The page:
5.We issued a call for evidence in January and received over 250 written submissions from a range of individuals and organisations, including people working in the sex industry, academics, campaigners, charities and service providers. Much of the evidence reflected views which were deeply held and deeply divided, with little common ground. Most witnesses were either in favour of the sex buyer law as implemented in Sweden; or of decriminalisation of sex workers, possibly along the lines of the New Zealand model.

6.To a large extent the different arguments were based on different moral viewpoints on the legitimacy of prostitution, with those in favour of the sex buyer law arguing that prostitution is commercial sexual exploitation of women and girls and incompatible with gender equality, and those in favour of decriminalisation arguing that prostitution between consenting adults is a legitimate occupation which women and men choose to pursue as a way of earning an income. However, both groups offered evidence to support the effectiveness of their preferred approach in terms of improving the lives of sex workers and reducing the negative effects of the sex industry on society. Both groups were also united in a desire to decriminalise sex workers.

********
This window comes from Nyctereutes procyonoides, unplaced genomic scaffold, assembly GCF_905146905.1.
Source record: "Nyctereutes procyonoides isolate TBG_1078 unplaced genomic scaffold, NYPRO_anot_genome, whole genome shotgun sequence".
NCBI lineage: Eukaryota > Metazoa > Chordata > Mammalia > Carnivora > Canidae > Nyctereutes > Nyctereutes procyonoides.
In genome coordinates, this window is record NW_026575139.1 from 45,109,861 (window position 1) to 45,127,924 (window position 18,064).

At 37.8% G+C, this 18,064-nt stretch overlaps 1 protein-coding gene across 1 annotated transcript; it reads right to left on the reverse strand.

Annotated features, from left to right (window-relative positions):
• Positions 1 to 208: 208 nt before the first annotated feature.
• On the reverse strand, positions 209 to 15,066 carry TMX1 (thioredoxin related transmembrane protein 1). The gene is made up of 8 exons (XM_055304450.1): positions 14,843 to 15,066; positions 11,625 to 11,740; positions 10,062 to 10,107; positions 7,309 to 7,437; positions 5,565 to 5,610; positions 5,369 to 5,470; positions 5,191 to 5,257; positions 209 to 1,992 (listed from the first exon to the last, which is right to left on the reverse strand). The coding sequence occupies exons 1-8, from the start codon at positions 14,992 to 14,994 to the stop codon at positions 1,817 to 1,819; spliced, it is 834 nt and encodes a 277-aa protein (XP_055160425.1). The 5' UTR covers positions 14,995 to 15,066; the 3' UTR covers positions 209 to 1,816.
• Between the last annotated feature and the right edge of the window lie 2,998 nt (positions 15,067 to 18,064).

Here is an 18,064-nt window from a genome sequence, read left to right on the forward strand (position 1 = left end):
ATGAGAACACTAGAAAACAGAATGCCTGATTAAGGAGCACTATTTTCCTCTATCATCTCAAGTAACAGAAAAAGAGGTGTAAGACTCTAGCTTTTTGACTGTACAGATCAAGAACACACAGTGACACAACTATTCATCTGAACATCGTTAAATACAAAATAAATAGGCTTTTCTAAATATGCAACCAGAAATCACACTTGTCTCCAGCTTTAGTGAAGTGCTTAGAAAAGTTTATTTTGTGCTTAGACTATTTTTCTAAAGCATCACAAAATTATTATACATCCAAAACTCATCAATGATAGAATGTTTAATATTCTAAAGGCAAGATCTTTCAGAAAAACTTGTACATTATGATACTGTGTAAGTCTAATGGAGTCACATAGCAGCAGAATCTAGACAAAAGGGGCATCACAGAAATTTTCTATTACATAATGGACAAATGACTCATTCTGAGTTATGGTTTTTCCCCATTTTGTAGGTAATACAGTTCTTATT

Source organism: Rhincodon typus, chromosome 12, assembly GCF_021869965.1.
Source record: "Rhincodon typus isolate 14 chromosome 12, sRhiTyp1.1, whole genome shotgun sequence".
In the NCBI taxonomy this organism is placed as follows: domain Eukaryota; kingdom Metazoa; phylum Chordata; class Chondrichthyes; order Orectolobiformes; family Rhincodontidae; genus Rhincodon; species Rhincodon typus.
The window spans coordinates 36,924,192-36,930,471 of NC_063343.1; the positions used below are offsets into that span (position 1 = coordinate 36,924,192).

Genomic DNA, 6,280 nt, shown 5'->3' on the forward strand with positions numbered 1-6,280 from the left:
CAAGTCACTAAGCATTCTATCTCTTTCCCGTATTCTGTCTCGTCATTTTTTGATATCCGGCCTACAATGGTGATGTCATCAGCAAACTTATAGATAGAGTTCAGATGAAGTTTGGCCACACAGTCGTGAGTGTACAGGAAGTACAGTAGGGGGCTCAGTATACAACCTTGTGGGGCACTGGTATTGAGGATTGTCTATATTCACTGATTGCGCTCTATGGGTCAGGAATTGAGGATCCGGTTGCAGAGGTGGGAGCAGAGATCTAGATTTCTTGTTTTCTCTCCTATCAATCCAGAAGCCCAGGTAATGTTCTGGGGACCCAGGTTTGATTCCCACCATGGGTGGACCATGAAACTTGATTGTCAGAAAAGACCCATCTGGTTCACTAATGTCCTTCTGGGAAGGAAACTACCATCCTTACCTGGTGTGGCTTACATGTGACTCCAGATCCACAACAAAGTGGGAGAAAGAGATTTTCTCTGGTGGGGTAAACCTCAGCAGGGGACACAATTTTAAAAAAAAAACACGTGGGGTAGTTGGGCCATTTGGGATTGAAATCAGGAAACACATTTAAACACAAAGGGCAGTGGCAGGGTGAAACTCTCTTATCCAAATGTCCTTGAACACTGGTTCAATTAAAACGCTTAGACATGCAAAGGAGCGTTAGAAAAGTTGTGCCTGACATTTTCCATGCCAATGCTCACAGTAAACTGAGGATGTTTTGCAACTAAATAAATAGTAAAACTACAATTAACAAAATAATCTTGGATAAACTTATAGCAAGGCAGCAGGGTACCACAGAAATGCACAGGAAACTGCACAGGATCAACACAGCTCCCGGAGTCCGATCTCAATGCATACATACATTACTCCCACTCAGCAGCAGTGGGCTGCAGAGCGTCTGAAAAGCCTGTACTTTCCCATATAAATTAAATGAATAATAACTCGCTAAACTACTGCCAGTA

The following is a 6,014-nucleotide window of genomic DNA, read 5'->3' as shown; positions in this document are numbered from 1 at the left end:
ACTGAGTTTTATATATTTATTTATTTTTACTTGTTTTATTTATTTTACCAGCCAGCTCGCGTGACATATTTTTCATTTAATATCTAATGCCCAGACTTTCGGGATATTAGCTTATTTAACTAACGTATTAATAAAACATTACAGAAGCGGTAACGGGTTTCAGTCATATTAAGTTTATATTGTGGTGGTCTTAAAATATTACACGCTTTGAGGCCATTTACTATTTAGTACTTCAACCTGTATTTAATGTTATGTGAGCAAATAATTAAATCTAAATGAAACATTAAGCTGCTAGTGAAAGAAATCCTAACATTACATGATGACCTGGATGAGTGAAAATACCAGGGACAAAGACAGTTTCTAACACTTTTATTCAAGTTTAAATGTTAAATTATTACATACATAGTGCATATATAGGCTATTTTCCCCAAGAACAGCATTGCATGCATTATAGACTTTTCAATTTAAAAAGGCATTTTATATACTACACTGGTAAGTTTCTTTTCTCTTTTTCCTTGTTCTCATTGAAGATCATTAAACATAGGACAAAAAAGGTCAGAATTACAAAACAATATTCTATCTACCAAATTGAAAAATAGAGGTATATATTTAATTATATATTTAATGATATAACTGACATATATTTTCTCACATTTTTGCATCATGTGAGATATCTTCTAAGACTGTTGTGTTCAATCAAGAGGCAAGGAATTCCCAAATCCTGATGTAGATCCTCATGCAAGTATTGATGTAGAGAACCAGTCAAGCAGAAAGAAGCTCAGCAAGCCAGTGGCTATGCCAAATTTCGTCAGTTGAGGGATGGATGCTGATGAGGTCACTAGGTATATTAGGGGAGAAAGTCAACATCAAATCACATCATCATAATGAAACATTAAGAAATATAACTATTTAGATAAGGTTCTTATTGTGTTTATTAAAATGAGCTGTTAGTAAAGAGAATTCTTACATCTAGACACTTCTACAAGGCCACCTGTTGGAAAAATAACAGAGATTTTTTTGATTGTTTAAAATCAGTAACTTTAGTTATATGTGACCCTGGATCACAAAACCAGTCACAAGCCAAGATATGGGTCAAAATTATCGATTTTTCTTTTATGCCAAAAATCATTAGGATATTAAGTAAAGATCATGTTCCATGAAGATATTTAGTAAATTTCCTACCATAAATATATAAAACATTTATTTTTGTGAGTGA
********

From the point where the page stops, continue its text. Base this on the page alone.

7.We took oral evidence from Kat Banyard, Co-director, UK Feminista; Mia de Faoite; Laura Lee; Alan Caton OBE, Independent Chair, Islington and Bedfordshire Safeguarding Children Boards; Assistant Chief Constable Nikki Holland, National Police Chiefs’ Council lead for prostitution and sex work; Paris Lees; and Dr Brooke Magnanti. In April, we made a short visit to Copenhagen, Denmark and Malmö, Sweden to learn about the different legislative models operating in those countries and to hear the views of various organisations providing support to sex workers there. We are grateful to everyone who contributed to our inquiry.

8.Although a few written submissions made reference to male and transgender sex workers, the overwhelming majority of the evidence we received focussed exclusively on female sex workers. For that reason, this Report deals mainly with the issues affecting women involved in prostitution, although some of these will be equally applicable to male and trans prostitutes.